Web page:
This strong bond between the US economy and Canadian economy is a relevant point today, because currently Trump wants to put tariffs on some Canadian goods such as aluminum and steel, disrupting the harmonious relationship that USA and Canada’s economy have had for so long. While Trump makes his decisions, he should consider the history and reality of strong relationships between Canada and the United States.

Canadian Economist: “We are so screwed” … “This is like ...

As European countries began to recover from the effects of war, the demand for Canadian products grew. Canada became a major wheat explorer. Canada became more independent in international trade, further improving its economical autonomy.

Internally, Canada was experiencing economical change was well. More jobs in producing consumer goods such as cars, radios, and telephones emerged. Before the war, over 50 percent of Canadians lived in rural areas. Workers moved from these rural areas to cities, where jobs were available. These cities grew as their population increased. This resulted in urbanization of more areas in Canada. The political influence and autonomy of these urban areas began to grow, and the power of rural areas decreased a naturally produced system of representation by population.

Image result for 1920s industry

Industries developed techniques for mass production, allowing for more production. Since jobs were increasing, and the economy was booming. As a result, industries began marketing goods like electric toasters, sewing machines, and fashionable clothing towards Canadians.

Image result for 1920s inventionsImage result for 1920s fashion

They ran mass ad campaigns on billboards, radio, the news, in magazines. They mailed catalogues all over the country in order to encourage Canadians to spend. Canadians became less self-sufficient due to these technological advancements – before they sewed their clothes, now they could buy them. Canada’s economy and technology pushed social change, and therefore autonomy, because people could purchase more and be freer in self-expression. However, they may not have realized that their actions had sparked the beginnings of dominating consumerism in the country, which is a lifestyle that continues today. Canadians’ collective shift towards a new social structure defined their change in social and economical autonomy.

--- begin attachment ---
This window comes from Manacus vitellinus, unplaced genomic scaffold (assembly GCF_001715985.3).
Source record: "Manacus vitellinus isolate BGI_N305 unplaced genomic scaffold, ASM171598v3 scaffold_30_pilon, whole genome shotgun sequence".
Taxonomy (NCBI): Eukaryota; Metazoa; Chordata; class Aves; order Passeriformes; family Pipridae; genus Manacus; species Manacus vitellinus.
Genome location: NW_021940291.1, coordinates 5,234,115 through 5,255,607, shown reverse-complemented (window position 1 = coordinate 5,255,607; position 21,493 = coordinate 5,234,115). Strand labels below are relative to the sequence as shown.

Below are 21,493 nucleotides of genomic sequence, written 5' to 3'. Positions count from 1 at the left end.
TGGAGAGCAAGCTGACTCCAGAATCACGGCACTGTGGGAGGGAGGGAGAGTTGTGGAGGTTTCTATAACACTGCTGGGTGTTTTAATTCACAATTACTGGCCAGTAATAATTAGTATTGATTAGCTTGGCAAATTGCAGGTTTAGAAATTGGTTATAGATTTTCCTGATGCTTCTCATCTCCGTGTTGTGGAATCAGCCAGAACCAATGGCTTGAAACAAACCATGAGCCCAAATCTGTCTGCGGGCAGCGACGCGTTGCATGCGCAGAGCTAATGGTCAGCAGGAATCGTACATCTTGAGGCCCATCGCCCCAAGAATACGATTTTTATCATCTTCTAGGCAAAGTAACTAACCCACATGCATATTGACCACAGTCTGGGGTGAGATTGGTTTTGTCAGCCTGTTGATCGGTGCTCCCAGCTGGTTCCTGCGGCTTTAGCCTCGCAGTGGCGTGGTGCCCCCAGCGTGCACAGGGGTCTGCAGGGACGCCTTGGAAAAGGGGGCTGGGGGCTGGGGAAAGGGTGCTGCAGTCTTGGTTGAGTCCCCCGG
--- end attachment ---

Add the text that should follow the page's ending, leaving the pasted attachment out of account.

Image result for 1920s consumerism

Overall, the Roaring 20s weren’t considered “roaring” for no reason. It was a jam-packed age of innovation, relations, and growth. It was the puberty of consumerism. The Roaring 20s shouted, yelled, caused such a ruckus across history that its effects continue to thrum through the veins of Canada today.

 

Sources:

Flaherty, Peter. Creating Canada a History – 1914 to the Present: Teacher’s Resource. McGraw-Hill Ryerson, 2010.

https://www.history.com/topics/roaring-twenties

http://www.canadahistoryproject.ca/1920s/

https://en.wikipedia.org/wiki/Roaring_Twenties

Leave a Reply

Your email address will not be published. Required fields are marked *

You may use these HTML tags and attributes:

<a href="" title=""> <abbr title=""> <acronym title=""> <b> <blockquote cite=""> <cite> <code> <del datetime=""> <em> <i> <q cite=""> <s> <strike> <strong>